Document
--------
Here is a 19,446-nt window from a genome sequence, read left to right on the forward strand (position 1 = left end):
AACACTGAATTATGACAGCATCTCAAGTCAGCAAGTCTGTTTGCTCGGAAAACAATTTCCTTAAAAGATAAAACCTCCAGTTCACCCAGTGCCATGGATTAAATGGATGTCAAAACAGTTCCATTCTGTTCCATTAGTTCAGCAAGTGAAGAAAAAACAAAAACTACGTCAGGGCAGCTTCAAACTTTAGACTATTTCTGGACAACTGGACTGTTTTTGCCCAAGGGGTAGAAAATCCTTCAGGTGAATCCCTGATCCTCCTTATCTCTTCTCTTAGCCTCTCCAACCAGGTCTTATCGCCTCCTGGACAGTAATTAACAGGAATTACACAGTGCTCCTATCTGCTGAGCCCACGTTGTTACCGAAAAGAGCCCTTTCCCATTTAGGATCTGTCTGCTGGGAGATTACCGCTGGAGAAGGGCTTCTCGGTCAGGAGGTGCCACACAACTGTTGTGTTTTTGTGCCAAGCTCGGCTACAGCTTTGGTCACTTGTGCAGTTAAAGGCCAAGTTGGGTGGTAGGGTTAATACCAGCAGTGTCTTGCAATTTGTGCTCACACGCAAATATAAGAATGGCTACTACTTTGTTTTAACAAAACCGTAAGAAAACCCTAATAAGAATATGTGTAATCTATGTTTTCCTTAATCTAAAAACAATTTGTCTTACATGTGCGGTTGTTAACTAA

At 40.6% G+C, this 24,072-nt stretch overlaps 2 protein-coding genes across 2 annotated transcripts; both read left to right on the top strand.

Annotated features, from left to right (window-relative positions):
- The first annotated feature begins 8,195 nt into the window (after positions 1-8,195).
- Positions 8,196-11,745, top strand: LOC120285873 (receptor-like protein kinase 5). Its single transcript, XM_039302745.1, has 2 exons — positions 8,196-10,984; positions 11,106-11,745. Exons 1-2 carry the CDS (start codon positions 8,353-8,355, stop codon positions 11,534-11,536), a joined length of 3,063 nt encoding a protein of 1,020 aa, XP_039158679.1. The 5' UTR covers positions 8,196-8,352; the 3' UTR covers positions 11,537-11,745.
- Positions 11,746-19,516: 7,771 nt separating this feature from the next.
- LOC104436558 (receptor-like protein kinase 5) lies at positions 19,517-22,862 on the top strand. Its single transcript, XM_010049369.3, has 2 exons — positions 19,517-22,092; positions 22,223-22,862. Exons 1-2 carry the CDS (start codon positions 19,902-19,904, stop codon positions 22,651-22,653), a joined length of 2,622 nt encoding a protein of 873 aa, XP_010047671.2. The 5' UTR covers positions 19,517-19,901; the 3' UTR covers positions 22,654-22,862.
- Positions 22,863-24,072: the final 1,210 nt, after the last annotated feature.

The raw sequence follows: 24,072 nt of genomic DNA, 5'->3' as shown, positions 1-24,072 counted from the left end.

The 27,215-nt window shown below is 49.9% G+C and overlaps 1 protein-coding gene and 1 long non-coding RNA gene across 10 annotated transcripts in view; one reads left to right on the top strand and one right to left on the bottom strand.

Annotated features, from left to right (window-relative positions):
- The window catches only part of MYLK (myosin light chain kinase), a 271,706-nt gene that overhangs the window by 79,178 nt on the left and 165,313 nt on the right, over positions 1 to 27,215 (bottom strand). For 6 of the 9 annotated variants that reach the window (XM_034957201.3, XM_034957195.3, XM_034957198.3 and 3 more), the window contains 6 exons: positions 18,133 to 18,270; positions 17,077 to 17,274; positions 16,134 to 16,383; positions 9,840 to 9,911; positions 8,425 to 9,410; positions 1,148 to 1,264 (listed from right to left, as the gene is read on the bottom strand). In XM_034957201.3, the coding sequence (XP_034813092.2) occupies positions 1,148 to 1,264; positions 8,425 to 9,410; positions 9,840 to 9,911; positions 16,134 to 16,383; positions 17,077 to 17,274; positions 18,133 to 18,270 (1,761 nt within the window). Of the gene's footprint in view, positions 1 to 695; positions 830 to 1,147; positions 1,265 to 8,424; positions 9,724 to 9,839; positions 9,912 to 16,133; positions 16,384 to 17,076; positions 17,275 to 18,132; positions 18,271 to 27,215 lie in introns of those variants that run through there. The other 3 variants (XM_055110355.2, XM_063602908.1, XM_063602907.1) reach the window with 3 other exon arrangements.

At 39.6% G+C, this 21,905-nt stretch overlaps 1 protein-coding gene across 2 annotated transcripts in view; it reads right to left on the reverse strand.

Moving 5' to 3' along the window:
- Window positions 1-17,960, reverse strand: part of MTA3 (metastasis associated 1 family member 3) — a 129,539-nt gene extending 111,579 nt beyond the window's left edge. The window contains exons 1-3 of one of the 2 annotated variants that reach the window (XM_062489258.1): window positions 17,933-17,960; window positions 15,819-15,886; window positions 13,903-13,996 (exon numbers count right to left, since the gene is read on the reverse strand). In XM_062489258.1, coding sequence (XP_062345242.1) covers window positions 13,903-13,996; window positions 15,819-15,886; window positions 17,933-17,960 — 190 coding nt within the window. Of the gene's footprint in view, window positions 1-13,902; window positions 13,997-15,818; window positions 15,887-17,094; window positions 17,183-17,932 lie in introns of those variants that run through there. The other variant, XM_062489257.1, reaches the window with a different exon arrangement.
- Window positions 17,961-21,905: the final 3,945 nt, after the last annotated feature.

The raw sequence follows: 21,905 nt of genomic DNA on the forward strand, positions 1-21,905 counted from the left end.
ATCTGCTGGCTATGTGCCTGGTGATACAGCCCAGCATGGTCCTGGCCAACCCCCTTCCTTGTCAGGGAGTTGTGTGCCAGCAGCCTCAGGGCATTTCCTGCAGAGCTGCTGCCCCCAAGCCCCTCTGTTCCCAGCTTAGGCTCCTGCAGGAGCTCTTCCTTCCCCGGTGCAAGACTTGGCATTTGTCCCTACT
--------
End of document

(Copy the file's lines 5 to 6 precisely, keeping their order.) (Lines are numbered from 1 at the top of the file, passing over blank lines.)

- The first annotated feature begins 8,195 nt into the window (after positions 1-8,195).
- Positions 8,196-11,745, top strand: LOC120285873 (receptor-like protein kinase 5). Its single transcript, XM_039302745.1, has 2 exons — positions 8,196-10,984; positions 11,106-11,745. Exons 1-2 carry the CDS (start codon positions 8,353-8,355, stop codon positions 11,534-11,536), a joined length of 3,063 nt encoding a protein of 1,020 aa, XP_039158679.1. The 5' UTR covers positions 8,196-8,352; the 3' UTR covers positions 11,537-11,745.